Will Brexit affect British people buying homes in the French Alps
Well a week after the announcement of the result of the Brexit referendum in the UK,a lot of water seems to have gone under the bridge. After the expected losses on the stock market and the volatility of the currency, as this week has progressed, a period of reflective calm seems to have settled.
So what does Brexit mean to those wanting to buy a property in the French Alps ? Well the first thing to say is that nothing whatsoever changes until the point the UK actually leaves the EU. And until Article 50 is triggered, there will be at least two years, before the exit actually happens. Any property purchases made before the end of the negotiation period are in no way affected and purchases concluding before the exit will not be affected retrospectively.
Post Brexit, those from the UK, looking to purchase in France, or anywhere in the EU, will simply find that they are on a par with the many non-EU investors, from across the World, who already buy in France. Residents of the US, Canada, Russia, Asia and the UAE, already own property in France and whilst it may become slightly more complex ( the requirement of Visas perhaps, but this is the same any many countries UK residents purchase property today ), clearly UK residents are not going to be prevented from owning property in Europe.
Since the vote itself, we have spoken with a number of clients, who are fearful of any tax regulations that may change post Brexit and any negative impact this might have on them, as property owners in France. The good news is that a Double Taxation Treaty exists between the UK and France, that has nothing to do with the EU regulation and membership. In addition the treaty includes a condition of equal treatment, which means that a UK resident cannot be taxed differently to a French one, were it to result in the UK resident being worse off. So laws are already in place and will continue to be in place, post Brexit, to prevent any issues with regards to an increase to the tax liability.
Prior to the referendum, there was much discussion about how sterling would crash should Brexit be the result, however what has happened, is whilst there has been a drop off, current levels have settled at around 1.20, which is still higher than two years ago, when the Euro floated around 1.15, so in reality, whilst sterling has been affected, it has been far more minimal that anticipated. The share market has in fact bounced right back, far harder and far quicker than was anticipated, sitting currently at around 6,524 and set for the highest weekly gain since 2011. Demonstrating that right now the impact of Brexit has not been overly felt, post that initial few days.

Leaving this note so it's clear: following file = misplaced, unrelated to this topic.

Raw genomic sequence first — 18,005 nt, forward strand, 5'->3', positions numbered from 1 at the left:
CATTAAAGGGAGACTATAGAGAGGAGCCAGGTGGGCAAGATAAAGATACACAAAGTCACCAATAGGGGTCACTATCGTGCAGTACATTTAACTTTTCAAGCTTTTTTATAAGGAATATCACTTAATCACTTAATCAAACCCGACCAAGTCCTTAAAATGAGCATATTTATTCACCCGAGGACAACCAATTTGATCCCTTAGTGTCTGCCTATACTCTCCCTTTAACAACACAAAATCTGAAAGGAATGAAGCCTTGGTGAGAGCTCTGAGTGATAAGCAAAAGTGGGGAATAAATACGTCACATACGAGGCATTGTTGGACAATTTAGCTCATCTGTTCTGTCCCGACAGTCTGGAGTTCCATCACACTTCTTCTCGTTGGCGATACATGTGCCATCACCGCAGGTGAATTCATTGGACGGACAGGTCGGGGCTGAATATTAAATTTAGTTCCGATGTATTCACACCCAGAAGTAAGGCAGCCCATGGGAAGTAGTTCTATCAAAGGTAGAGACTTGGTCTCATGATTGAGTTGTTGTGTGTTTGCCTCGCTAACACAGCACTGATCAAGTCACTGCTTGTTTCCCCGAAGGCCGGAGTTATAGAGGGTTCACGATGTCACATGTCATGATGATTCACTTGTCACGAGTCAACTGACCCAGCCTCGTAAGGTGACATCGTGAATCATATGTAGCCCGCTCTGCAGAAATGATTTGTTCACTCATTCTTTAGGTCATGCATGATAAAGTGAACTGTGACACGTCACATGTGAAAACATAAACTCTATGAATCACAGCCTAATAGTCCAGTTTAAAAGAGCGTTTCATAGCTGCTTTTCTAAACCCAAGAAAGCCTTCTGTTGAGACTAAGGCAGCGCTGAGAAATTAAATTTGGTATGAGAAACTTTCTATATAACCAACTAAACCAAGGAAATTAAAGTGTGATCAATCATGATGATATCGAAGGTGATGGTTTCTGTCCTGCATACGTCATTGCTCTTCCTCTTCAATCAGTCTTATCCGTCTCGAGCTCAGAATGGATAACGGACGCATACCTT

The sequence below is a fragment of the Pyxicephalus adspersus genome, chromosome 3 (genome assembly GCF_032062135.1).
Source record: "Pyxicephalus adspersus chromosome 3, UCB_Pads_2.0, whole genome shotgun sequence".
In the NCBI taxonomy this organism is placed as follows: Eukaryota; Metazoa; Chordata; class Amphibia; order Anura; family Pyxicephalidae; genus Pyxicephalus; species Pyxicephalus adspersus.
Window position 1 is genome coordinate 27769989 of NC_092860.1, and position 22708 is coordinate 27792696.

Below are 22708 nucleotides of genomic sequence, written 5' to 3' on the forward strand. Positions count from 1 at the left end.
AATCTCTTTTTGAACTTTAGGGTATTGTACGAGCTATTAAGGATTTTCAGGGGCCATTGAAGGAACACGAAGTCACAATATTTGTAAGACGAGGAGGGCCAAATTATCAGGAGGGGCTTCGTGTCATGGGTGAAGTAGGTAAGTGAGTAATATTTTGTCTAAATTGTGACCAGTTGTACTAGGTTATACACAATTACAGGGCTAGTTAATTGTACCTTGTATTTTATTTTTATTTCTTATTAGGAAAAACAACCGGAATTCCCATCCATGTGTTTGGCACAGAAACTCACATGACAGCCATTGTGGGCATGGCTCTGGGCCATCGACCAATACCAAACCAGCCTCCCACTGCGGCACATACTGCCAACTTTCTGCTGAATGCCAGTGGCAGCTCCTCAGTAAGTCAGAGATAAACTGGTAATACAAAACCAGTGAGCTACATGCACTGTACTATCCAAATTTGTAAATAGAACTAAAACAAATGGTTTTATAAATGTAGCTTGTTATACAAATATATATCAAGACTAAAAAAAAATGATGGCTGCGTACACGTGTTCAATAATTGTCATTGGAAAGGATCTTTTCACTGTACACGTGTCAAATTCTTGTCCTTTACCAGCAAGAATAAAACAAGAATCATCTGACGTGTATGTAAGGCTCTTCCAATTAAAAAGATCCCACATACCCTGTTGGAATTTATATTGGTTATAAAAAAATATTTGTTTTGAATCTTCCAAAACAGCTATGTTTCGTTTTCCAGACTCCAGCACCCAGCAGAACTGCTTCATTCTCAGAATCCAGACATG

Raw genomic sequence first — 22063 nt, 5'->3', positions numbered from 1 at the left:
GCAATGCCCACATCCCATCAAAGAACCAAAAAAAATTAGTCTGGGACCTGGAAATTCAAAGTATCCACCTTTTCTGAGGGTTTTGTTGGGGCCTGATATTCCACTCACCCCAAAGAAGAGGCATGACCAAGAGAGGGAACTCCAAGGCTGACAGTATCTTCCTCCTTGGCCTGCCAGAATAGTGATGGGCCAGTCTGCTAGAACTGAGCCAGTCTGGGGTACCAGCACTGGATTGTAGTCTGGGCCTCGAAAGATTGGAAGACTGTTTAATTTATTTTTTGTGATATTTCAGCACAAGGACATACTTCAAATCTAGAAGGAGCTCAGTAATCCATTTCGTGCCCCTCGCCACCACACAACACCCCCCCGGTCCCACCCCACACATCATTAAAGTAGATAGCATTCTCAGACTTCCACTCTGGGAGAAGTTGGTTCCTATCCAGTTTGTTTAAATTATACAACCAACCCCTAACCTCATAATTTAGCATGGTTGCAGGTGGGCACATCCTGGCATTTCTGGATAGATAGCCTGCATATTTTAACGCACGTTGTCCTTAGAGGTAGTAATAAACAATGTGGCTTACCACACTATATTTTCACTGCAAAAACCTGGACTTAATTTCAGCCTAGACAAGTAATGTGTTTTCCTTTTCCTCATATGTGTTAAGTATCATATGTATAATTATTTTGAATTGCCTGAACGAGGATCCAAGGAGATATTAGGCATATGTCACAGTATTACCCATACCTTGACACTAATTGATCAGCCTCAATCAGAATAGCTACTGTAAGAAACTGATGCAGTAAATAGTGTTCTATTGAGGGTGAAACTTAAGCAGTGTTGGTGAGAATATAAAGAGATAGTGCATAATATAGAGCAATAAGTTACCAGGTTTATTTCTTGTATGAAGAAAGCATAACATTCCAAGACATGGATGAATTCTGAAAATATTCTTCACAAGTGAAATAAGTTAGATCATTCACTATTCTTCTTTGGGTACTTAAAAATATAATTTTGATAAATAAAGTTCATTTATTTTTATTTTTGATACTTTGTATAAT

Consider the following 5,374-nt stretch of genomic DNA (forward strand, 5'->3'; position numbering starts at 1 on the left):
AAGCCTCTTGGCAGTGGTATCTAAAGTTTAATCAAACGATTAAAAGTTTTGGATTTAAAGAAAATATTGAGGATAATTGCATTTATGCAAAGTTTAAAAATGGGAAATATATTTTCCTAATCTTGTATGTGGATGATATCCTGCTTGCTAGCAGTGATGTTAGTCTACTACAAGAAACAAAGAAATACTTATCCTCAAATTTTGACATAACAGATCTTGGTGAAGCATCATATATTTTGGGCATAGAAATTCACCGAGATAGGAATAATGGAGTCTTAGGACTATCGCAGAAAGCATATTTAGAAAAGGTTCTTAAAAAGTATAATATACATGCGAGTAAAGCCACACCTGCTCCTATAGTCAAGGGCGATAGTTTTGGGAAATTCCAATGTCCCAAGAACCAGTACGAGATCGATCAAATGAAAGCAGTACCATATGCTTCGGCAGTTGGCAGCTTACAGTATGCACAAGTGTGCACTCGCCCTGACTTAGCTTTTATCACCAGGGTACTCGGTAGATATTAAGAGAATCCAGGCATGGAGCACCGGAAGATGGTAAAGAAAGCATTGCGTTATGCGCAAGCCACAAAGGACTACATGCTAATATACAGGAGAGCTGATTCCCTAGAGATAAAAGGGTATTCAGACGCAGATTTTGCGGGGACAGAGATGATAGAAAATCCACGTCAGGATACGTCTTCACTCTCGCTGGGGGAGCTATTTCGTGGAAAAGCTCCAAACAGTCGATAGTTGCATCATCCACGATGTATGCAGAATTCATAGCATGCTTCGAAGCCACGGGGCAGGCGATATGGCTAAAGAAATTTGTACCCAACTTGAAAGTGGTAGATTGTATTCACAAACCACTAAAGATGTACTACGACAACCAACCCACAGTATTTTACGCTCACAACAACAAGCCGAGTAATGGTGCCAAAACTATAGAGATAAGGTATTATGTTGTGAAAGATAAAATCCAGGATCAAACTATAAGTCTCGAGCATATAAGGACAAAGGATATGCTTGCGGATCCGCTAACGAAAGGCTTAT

For those concerned about exposure to their capital, then never has there been a better time to look at taking out finance for the purchase of your property in the French Alps. For the French market, the result of the referendum came almost at the same time as mortgage rates being at their lowest rate in France, ever. Non-Resident buyers can access rates of 2.15%, fixed for the entire 20 year rate of the mortgage. American buyers have long understood the concept of long term fixed rate mortgages, as they are readily available in the US, but British buyers, who are more used to the short lived discounted mortgages, are now started to understand the significant savings to be made in taking out a French mortgage, particularly in terms of knowing what the costs will be, month on month, for the entire duration of the loan. A buyer with a good profile, can now access a 20 year fixed rate mortgage, as a rate of just 2.15%, at a LTV of 80%.
So by way of a summary
1) Nothing will change between now and two years post Article 50 being triggered
2) Many Non-EU residents already buy in France and will continue to do so
3) A Double Taxation Treaty is in place directly between the UK and France ( and not as a result of EU Membership ),so the taxation situation is fully protected and will not change
4) Any purchases made during the period before and during the two year period post Article 50 being triggered, will not be retrospectively affected .
5) Taking out a mortgage is a good way to manage any market fluctuation on the currency
For further information or to discuss your own personal situation in more detail, please contact our office on +44 (0) 1722 743662, or firstname.lastname@example.org
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